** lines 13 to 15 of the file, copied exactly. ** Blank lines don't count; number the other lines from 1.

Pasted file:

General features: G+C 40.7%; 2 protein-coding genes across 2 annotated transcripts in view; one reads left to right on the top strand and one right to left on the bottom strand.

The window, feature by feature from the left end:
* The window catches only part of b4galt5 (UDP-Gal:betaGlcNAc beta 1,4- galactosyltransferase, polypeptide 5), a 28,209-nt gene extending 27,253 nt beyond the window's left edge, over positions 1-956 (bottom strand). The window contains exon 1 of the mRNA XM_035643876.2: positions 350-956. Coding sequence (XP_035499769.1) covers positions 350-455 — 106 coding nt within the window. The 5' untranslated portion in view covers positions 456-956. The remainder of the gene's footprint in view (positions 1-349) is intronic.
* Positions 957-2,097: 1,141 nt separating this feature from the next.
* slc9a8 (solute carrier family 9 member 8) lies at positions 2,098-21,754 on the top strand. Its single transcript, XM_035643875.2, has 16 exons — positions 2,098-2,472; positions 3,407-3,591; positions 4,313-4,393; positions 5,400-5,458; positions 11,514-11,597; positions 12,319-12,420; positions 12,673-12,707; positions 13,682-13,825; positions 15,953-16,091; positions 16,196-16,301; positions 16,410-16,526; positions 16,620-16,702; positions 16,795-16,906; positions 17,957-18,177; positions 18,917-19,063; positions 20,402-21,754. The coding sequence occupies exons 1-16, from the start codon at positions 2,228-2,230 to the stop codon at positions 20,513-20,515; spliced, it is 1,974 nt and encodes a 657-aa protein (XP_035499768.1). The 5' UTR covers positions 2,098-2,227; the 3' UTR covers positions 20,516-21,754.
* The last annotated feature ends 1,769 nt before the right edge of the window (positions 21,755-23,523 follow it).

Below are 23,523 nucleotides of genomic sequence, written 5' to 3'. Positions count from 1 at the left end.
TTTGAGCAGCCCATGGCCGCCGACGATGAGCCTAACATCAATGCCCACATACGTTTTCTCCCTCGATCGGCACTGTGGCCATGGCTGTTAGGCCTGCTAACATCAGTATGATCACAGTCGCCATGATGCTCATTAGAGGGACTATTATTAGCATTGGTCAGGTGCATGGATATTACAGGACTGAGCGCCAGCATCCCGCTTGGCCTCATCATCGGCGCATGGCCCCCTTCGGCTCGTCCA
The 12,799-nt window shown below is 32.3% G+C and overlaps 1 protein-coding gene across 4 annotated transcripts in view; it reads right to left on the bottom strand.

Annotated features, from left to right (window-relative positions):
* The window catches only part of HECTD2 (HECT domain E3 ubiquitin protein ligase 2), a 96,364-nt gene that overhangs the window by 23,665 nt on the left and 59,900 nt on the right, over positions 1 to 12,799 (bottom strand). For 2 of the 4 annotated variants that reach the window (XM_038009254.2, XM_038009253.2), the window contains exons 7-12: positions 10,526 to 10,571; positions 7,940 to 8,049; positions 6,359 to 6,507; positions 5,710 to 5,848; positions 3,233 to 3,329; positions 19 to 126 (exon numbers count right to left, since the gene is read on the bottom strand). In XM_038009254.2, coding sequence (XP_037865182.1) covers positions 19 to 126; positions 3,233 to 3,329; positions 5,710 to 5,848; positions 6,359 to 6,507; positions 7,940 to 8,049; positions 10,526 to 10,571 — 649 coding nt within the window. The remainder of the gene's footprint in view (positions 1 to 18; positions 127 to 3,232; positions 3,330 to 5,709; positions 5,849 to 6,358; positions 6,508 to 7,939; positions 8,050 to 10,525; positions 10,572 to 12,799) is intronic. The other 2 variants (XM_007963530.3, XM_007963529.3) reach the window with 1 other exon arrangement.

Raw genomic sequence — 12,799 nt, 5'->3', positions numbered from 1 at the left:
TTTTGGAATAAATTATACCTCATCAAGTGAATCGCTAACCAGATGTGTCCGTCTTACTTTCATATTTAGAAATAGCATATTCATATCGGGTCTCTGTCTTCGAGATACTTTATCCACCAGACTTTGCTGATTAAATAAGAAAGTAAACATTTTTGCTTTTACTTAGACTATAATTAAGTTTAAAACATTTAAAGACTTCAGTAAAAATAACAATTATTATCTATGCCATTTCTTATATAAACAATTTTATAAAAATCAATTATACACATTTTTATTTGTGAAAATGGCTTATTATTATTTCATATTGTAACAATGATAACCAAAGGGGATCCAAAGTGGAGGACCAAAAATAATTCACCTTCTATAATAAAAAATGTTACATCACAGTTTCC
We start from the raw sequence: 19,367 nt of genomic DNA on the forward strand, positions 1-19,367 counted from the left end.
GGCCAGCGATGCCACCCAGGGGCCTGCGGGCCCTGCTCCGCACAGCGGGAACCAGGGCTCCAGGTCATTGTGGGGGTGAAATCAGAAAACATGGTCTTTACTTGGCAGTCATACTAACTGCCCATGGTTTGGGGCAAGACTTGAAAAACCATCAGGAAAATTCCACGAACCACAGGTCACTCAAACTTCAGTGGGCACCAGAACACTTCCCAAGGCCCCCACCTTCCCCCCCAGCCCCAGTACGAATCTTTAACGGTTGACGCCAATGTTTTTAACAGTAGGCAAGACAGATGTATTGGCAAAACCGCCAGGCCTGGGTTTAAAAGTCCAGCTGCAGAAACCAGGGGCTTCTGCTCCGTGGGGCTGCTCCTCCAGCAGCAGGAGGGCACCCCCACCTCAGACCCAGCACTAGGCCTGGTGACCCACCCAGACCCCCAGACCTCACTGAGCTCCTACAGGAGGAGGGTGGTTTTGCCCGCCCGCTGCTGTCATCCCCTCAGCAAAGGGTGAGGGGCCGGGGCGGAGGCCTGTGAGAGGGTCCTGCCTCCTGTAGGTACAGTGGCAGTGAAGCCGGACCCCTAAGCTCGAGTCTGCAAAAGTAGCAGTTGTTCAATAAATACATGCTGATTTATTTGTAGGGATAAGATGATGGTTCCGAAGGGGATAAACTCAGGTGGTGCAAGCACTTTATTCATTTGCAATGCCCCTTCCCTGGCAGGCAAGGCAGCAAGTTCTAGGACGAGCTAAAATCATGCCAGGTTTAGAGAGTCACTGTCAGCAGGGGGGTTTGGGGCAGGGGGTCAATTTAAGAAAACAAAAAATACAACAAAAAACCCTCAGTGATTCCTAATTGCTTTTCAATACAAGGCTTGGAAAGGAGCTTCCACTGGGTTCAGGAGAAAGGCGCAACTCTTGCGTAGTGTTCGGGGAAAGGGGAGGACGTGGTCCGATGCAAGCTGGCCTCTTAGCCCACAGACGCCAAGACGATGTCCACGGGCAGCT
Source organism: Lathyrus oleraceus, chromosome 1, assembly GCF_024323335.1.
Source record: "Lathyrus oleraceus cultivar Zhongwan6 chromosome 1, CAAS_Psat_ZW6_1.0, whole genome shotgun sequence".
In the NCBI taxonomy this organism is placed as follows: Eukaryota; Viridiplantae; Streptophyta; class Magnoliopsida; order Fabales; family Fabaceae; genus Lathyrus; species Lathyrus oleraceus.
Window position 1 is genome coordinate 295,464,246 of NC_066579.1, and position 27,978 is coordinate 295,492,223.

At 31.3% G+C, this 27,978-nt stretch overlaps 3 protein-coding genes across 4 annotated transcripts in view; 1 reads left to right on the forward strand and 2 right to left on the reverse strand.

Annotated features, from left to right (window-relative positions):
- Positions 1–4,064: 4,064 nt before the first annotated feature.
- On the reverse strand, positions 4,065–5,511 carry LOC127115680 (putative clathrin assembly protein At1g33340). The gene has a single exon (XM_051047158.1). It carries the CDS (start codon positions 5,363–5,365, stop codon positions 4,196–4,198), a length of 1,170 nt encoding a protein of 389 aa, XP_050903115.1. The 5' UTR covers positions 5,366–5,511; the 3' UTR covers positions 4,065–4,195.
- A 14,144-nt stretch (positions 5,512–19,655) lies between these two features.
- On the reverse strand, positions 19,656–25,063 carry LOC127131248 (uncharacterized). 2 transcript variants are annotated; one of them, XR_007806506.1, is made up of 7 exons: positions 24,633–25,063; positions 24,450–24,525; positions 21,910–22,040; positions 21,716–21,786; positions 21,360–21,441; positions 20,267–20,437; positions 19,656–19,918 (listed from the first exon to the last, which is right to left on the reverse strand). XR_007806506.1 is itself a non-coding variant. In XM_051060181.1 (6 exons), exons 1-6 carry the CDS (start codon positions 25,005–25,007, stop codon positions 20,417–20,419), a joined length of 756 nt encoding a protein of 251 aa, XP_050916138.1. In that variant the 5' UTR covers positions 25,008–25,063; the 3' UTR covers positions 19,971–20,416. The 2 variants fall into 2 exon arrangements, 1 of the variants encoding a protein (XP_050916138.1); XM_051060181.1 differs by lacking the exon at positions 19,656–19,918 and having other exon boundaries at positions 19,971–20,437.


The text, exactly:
TTTTGGAATAAATTATACCTCATCAAGTGAATCGCTAACCAGATGTGTCCGTCTTACTTTCATATTTAGAAATAGCATATTCATATCGGGTCTCTGTCTTCGAGATACTTTATCCACCAGACTTTGCTGATTAAATAAGAAAGTAAACATTTTTGCTTTTACTTAGACTATAATTAAGTTTAAAACATTTAAAGACTTCAGTAAAAATAACAATTATTATCTATGCCATTTCTTATATAAACAATTTTATAAAAATCAATTATACACATTTTTATTTGTGAAAATGGCTTATTATTATTTCATATTGTAACAATGATAACCAAAGGGGATCCAAAGTGGAGGACCAAAAATAATTCACCTTCTATAATAAAAAATGTTACATCACAGTTTCC
We start from the raw sequence: 19,367 nt of genomic DNA on the forward strand, positions 1-19,367 counted from the left end.
GGCCAGCGATGCCACCCAGGGGCCTGCGGGCCCTGCTCCGCACAGCGGGAACCAGGGCTCCAGGTCATTGTGGGGGTGAAATCAGAAAACATGGTCTTTACTTGGCAGTCATACTAACTGCCCATGGTTTGGGGCAAGACTTGAAAAACCATCAGGAAAATTCCACGAACCACAGGTCACTCAAACTTCAGTGGGCACCAGAACACTTCCCAAGGCCCCCACCTTCCCCCCCAGCCCCAGTACGAATCTTTAACGGTTGACGCCAATGTTTTTAACAGTAGGCAAGACAGATGTATTGGCAAAACCGCCAGGCCTGGGTTTAAAAGTCCAGCTGCAGAAACCAGGGGCTTCTGCTCCGTGGGGCTGCTCCTCCAGCAGCAGGAGGGCACCCCCACCTCAGACCCAGCACTAGGCCTGGTGACCCACCCAGACCCCCAGACCTCACTGAGCTCCTACAGGAGGAGGGTGGTTTTGCCCGCCCGCTGCTGTCATCCCCTCAGCAAAGGGTGAGGGGCCGGGGCGGAGGCCTGTGAGAGGGTCCTGCCTCCTGTAGGTACAGTGGCAGTGAAGCCGGACCCCTAAGCTCGAGTCTGCAAAAGTAGCAGTTGTTCAATAAATACATGCTGATTTATTTGTAGGGATAAGATGATGGTTCCGAAGGGGATAAACTCAGGTGGTGCAAGCACTTTATTCATTTGCAATGCCCCTTCCCTGGCAGGCAAGGCAGCAAGTTCTAGGACGAGCTAAAATCATGCCAGGTTTAGAGAGTCACTGTCAGCAGGGGGGTTTGGGGCAGGGGGTCAATTTAAGAAAACAAAAAATACAACAAAAAACCCTCAGTGATTCCTAATTGCTTTTCAATACAAGGCTTGGAAAGGAGCTTCCACTGGGTTCAGGAGAAAGGCGCAACTCTTGCGTAGTGTTCGGGGAAAGGGGAGGACGTGGTCCGATGCAAGCTGGCCTCTTAGCCCACAGACGCCAAGACGATGTCCACGGGCAGCT